Why Burma's prisoner release may be more than a token gesture

Observers of Burma (Myanmar) say that political prisoners may be among those included in the Burmese government's announcement of amnesty for more than 6,300 people.

By , Staff writer

• A roundup of global reports

The Burmese government today announced it would release more than 6,300 prisoners, a major development for Burma (Myanmar), which ranks among the world's most repressive states.

After decades of military rule, the country formally transitioned to a civilian government in March, but many observers were skeptical of liberalization. The prisoner release, scheduled to begin tomorrow, may be the most important signal out of the government yet. But it's unclear whether the country's roughly 2,000 political prisoners will be part of that group.

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Three state newspapers carried a letter calling for a political amnesty. Because the newspapers typically align with government opinion, the fact that they carried the letter is a strong indication that political prisoners – ranging from student leaders to military officers – will be among the 6,359 soon-to-be released, Associated Press reports.

The US, which has sanctioned Burma, "has been encouraged by its liberalizing trend since the civilian administration took power," the highest-ranking US diplomat for Asia said Monday, according to AP.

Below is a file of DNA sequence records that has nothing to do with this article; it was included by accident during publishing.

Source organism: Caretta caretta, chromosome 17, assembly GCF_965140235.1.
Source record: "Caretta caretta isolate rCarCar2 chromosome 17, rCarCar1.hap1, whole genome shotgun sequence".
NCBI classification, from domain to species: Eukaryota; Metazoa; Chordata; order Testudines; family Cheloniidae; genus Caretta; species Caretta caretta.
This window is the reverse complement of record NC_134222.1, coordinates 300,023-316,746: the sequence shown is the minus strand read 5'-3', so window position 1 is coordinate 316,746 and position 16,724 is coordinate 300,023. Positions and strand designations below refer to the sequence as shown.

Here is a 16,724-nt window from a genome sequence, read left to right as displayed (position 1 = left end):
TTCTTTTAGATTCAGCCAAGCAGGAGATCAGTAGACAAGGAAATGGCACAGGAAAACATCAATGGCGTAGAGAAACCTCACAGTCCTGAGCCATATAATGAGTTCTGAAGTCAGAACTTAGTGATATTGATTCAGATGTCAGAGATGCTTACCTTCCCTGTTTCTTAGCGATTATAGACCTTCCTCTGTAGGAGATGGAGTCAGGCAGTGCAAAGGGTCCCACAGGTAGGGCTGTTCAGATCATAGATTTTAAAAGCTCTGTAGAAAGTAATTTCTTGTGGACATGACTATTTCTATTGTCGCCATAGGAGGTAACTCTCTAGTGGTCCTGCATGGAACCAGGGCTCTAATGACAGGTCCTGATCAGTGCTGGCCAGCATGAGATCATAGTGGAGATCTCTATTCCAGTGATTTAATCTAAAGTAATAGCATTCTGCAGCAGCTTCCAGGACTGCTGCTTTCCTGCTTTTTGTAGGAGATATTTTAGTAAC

However, lifting sanctions will not even be considered by the US, Europe, or Australia until political prisoners are released, Reuters reports.

While amnesties are "fairly common," one in May 2011 for some 14,000 prisoners only included 47 jailed on political grounds and was criticized.

In an open letter published on Tuesday, Win Mra, chairman of the Myanmar National Human Rights Commission, wrote that prisoners who did not pose "a threat to the stability of state and public tranquility" should be released.

The open letter marks a significant shift in the former British colony … where authorities have long refused to recognize the existence of political prisoners, usually dismissing such detainees as common criminals.

Burma's recent concessions – last week it shelved a $3.6 billion dam project led by China that many Burmese oppose – were partially spurred by a need for assistance from the World Bank and other international institutions that cut ties years ago because of human rights abuses. The country's economy is in shambles as a result of international sanctions and obstacles to foreign investment, according to Reuters.

It is also under pressure from the rest of Southeast Asia to take steps to lessen its isolation because the region is moving toward an economic union similar to the European Union.

The amnesty, dam decision, and a number of other more minor liberalization actions – such as allowing a picture of Aung San Suu Kyi, Burma's main opposition leader, to appear in government-censored publications – together seem like a signal that reform is more than just surface-level this time.

Taken together, the recent reforms “have gone too far to be just window dressing,” said Steven Marshall, the International Labor Organization’s liaison officer in Rangoon. “The political environment now is very different than what it was before.”

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